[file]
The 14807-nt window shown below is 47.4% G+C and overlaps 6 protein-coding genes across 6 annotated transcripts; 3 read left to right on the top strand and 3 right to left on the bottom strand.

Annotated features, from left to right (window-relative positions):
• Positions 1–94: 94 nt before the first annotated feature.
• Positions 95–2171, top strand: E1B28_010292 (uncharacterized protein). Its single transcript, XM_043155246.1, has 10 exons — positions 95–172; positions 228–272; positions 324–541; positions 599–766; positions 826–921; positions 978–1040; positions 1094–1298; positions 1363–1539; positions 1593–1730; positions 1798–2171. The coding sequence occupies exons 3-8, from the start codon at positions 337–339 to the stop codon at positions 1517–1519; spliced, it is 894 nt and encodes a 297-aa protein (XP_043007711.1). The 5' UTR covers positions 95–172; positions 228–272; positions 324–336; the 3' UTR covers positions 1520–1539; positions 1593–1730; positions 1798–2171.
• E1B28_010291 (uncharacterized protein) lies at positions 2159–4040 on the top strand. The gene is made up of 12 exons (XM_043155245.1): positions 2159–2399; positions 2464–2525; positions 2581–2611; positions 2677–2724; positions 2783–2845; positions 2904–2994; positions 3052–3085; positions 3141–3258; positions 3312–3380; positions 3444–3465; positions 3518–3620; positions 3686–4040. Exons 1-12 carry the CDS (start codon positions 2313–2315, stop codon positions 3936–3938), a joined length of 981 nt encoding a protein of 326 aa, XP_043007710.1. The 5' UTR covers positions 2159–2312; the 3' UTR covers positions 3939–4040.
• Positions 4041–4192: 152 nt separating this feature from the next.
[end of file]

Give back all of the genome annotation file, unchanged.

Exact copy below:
The 14807-nt window shown below is 47.4% G+C and overlaps 6 protein-coding genes across 6 annotated transcripts; 3 read left to right on the top strand and 3 right to left on the bottom strand.

Annotated features, from left to right (window-relative positions):
• Positions 1–94: 94 nt before the first annotated feature.
• Positions 95–2171, top strand: E1B28_010292 (uncharacterized protein). Its single transcript, XM_043155246.1, has 10 exons — positions 95–172; positions 228–272; positions 324–541; positions 599–766; positions 826–921; positions 978–1040; positions 1094–1298; positions 1363–1539; positions 1593–1730; positions 1798–2171. The coding sequence occupies exons 3-8, from the start codon at positions 337–339 to the stop codon at positions 1517–1519; spliced, it is 894 nt and encodes a 297-aa protein (XP_043007711.1). The 5' UTR covers positions 95–172; positions 228–272; positions 324–336; the 3' UTR covers positions 1520–1539; positions 1593–1730; positions 1798–2171.
• E1B28_010291 (uncharacterized protein) lies at positions 2159–4040 on the top strand. The gene is made up of 12 exons (XM_043155245.1): positions 2159–2399; positions 2464–2525; positions 2581–2611; positions 2677–2724; positions 2783–2845; positions 2904–2994; positions 3052–3085; positions 3141–3258; positions 3312–3380; positions 3444–3465; positions 3518–3620; positions 3686–4040. Exons 1-12 carry the CDS (start codon positions 2313–2315, stop codon positions 3936–3938), a joined length of 981 nt encoding a protein of 326 aa, XP_043007710.1. The 5' UTR covers positions 2159–2312; the 3' UTR covers positions 3939–4040.
• Positions 4041–4192: 152 nt separating this feature from the next.